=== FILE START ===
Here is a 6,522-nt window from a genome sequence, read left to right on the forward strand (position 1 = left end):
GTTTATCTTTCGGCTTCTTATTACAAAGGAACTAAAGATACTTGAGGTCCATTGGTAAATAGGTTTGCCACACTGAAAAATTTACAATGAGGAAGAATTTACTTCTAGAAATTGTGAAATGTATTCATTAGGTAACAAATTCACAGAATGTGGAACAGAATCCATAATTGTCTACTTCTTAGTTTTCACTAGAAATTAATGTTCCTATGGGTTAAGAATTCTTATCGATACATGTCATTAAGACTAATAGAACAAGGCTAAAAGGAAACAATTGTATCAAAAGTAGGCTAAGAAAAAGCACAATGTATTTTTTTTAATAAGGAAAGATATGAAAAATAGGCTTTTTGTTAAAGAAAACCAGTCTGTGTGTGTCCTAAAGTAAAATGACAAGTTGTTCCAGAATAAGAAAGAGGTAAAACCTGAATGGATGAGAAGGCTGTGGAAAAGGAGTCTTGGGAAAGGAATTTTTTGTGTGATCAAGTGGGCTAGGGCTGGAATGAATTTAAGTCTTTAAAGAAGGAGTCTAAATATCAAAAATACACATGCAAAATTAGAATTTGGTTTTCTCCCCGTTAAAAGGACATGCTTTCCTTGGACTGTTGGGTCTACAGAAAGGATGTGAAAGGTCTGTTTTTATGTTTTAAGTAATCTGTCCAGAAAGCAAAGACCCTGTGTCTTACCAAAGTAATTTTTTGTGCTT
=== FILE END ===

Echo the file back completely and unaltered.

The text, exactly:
Here is a 6,522-nt window from a genome sequence, read left to right on the forward strand (position 1 = left end):
GTTTATCTTTCGGCTTCTTATTACAAAGGAACTAAAGATACTTGAGGTCCATTGGTAAATAGGTTTGCCACACTGAAAAATTTACAATGAGGAAGAATTTACTTCTAGAAATTGTGAAATGTATTCATTAGGTAACAAATTCACAGAATGTGGAACAGAATCCATAATTGTCTACTTCTTAGTTTTCACTAGAAATTAATGTTCCTATGGGTTAAGAATTCTTATCGATACATGTCATTAAGACTAATAGAACAAGGCTAAAAGGAAACAATTGTATCAAAAGTAGGCTAAGAAAAAGCACAATGTATTTTTTTTAATAAGGAAAGATATGAAAAATAGGCTTTTTGTTAAAGAAAACCAGTCTGTGTGTGTCCTAAAGTAAAATGACAAGTTGTTCCAGAATAAGAAAGAGGTAAAACCTGAATGGATGAGAAGGCTGTGGAAAAGGAGTCTTGGGAAAGGAATTTTTTGTGTGATCAAGTGGGCTAGGGCTGGAATGAATTTAAGTCTTTAAAGAAGGAGTCTAAATATCAAAAATACACATGCAAAATTAGAATTTGGTTTTCTCCCCGTTAAAAGGACATGCTTTCCTTGGACTGTTGGGTCTACAGAAAGGATGTGAAAGGTCTGTTTTTATGTTTTAAGTAATCTGTCCAGAAAGCAAAGACCCTGTGTCTTACCAAAGTAATTTTTTGTGCTT